All Smartphones Must Have Replaceable Batteries By 2027 – European Council

Replaceable Batteries

Remember the days when we could replace faulty batteries from our phones instantaneously? Well, according to the new rule set by the European Council, those days are set to return! By 2027, all phones released in the EU market need to have replaceable batteries.

And no, simply having replaceable batteries is not sufficient. Phone manufacturers need to ensure that the batteries can be replaced without needing special tools or expertise. Yes, just like the old days! This new regulation was just recently passed this week. Failure to comply will result in the inability to sell smartphones in the EU market.

Why Did the European Council Pass the Replaceable Batteries Law?

The replaceable batteries law exists to make the manufacturers create a circular economy for rechargeable batteries. Now what does “circular economy” mean? It refers to a specific manufacturing process that utilizes recycled materials as much as possible.

If we were living in a perfect world, we would have new smartphone releases that utilize 100% recycled materials. This would have resulted in reduced waste and a more environmentally friendly approach to manufacturing smartphones. Of course, a 100% figure would be practically impossible. But, with the right approach, reaching closer to 100% is certainly possible.

Removable battery smartphone

If you want a deeper understanding of the new law, here are some of the rules that it lays out for phones with replaceable batteries:

Waste Collections on Batteries

Manufacturers must collect 63% of portable batteries that would generally go to landfill by the end of 2027. And by the end of 2030, OEMs must increase this number to 73%.

Waste Recovery for Used Batteries

By 2027, lithium recovery from waste batteries should be at 50%. And the percentage should be at 80% by the end of 2031. That means 80% of the lithium inside the batteries should be recovered and reused for manufacturing new batteries.

Newly Set Minimum Requirements for Manufacturing Batteries

EVs (Electric vehicles), SLI (starting, lighting, and ignition), and industrial batteries will need to be manufactured with certain percentages of recyclable content. Initially, the rule sets it to 85% for lead, 16% for cobalt, 6% for nickel, and 6% for lithium.

Electric Car Batteries

A New Target for Early Recycling Efficiency

The recycling target for nickel-cadmium batteries should be 80% by the end of 2025. And for all other batteries, the efficiency target should be at 50% by 2025.

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Analysis: Does This Mean There Will Be Separate Versions of Phones with Replaceable Batteries?

The legislation passed by the European Council does not exclusively apply to the EU market. For example, the European Council passed a law revolving around USB-C last year. According to it, all phones should have USB-C ports by 2024. And this has made Apple ditch its lightning port and shift to USB-C for iPhones of all regions.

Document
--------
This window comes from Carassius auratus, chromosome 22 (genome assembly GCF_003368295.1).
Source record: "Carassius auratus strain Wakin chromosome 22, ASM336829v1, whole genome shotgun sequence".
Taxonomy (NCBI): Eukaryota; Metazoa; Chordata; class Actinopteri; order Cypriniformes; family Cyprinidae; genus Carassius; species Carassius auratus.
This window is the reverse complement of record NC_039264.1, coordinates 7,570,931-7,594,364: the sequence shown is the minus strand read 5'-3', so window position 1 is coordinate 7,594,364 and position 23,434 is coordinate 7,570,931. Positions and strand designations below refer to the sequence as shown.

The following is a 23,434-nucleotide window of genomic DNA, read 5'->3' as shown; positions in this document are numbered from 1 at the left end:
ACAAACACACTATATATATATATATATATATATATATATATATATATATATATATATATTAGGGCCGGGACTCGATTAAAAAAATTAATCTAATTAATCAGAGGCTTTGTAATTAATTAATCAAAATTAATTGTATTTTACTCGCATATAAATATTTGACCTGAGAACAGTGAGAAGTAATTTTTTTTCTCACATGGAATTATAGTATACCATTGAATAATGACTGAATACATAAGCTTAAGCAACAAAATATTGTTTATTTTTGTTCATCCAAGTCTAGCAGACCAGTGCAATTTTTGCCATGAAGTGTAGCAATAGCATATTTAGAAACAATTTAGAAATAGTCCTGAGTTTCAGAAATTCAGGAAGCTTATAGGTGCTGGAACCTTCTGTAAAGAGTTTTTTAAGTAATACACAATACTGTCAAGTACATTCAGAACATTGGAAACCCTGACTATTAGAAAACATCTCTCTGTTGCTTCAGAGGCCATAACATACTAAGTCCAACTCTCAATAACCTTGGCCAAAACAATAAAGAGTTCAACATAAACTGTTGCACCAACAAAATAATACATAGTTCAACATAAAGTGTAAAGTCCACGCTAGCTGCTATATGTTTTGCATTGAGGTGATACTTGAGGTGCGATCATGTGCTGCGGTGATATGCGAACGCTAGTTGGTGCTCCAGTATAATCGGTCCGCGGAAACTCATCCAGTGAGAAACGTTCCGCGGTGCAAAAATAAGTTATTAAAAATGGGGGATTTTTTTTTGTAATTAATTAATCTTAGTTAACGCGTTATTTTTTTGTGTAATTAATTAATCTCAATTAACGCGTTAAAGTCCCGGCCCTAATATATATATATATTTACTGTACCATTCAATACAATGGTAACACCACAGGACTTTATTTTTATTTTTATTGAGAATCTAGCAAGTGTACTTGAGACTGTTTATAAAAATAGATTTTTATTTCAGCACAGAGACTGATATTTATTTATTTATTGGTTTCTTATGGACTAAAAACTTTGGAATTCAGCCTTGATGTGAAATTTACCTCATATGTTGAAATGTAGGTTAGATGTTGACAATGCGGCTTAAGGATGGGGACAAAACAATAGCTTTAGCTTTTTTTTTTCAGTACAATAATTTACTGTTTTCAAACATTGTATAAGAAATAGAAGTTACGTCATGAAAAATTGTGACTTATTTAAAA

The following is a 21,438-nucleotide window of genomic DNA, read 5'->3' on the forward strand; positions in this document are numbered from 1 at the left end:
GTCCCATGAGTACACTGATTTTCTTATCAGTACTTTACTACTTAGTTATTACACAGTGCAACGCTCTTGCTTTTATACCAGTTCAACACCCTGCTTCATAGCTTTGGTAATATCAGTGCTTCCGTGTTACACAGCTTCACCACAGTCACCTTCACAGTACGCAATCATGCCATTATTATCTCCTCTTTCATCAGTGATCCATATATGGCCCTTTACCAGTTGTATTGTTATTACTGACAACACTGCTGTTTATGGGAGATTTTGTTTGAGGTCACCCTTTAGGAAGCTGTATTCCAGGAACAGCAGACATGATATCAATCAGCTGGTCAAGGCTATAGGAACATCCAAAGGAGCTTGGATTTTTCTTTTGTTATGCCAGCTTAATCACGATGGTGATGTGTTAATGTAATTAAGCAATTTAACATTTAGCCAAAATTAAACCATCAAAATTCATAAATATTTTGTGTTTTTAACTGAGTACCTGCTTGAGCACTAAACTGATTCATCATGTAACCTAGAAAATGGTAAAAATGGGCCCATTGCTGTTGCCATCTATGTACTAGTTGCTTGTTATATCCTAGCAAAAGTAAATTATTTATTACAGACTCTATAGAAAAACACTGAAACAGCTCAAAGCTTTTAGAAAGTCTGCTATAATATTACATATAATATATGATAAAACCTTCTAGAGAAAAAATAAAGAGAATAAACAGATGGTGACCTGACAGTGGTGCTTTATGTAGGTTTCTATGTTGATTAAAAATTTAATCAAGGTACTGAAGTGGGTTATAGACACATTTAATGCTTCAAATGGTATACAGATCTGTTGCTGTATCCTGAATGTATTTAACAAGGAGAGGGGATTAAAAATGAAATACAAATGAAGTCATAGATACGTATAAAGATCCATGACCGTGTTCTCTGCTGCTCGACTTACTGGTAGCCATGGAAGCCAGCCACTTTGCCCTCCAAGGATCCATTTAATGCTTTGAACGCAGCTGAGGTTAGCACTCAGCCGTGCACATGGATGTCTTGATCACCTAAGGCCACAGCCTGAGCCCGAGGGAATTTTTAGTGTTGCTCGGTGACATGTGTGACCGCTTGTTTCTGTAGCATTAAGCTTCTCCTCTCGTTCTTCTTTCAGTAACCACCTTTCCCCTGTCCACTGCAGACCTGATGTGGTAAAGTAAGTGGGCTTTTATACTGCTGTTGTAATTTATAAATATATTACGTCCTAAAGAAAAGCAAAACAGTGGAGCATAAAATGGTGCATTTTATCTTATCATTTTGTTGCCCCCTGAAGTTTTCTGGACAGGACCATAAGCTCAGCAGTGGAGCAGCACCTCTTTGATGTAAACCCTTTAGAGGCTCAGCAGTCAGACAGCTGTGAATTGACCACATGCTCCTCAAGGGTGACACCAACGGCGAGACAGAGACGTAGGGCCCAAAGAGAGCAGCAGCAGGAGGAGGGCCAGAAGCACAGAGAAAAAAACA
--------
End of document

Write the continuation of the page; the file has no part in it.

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Therefore, the new law concerning replaceable batteries will have an effect on all the markets. Moreover, you need to consider the fact that companies such as Apple, Google, and Samsung do not design devices specific to Europe. Manufacturers will not create exclusive versions of phones solely for the EU market.

large battery

Examining the law enacted by the EU, you can see that it does not only revolve around smartphones. This law will also change laptops, tablets, e-Bikes, EVs, and anything that has a rechargeable battery. Yes, you can finally replace the batteries of your gaming tablets soon!

What Will Smartphone Manufacturers Do Now?

Do not expect to see devices with replaceable batteries just yet. As mentioned earlier, the grace period for the replaceable batteries law is until 2027. That gives the OEMs enough time to redesign their products and manufacturing process.

However, there is a possibility of observing slight design changes in phones released next year. However, it will take quite a good amount of time for manufacturers to have designs, equipment, and a supply chain ready to create phones with replaceable batteries at a large scale.

Additionally, manufacturers need to devise a design that will keep some of the existing premium features. For example, Achieving an IP68 rating on a device with replaceable batteries poses significant challenges. OEMs might even need to increase the price of the phones as the new designs may increase the production cost by a huge margin.

Replaceable batteries

Another factor that will be a challenge for the manufacturers is a glass back. These days, phones come glued shut glass back panels. And all modern phones do not have easy-to-replace batteries. In the past, phones came with plastic backs, which allowed users to easily pop out the batteries. So, does that mean we will see new back designs?

It is still early to say whether we will see manufacturers making some substantial changes to their smartphones. If the OEMs can effectively overcome these obstacles, we might see little to no changes in the overall designs of smartphones.

But there’s no denying that this change will be good news for the consumers. It will finally be possible to use the same smartphone for years without needing to spend too much on replacing batteries.

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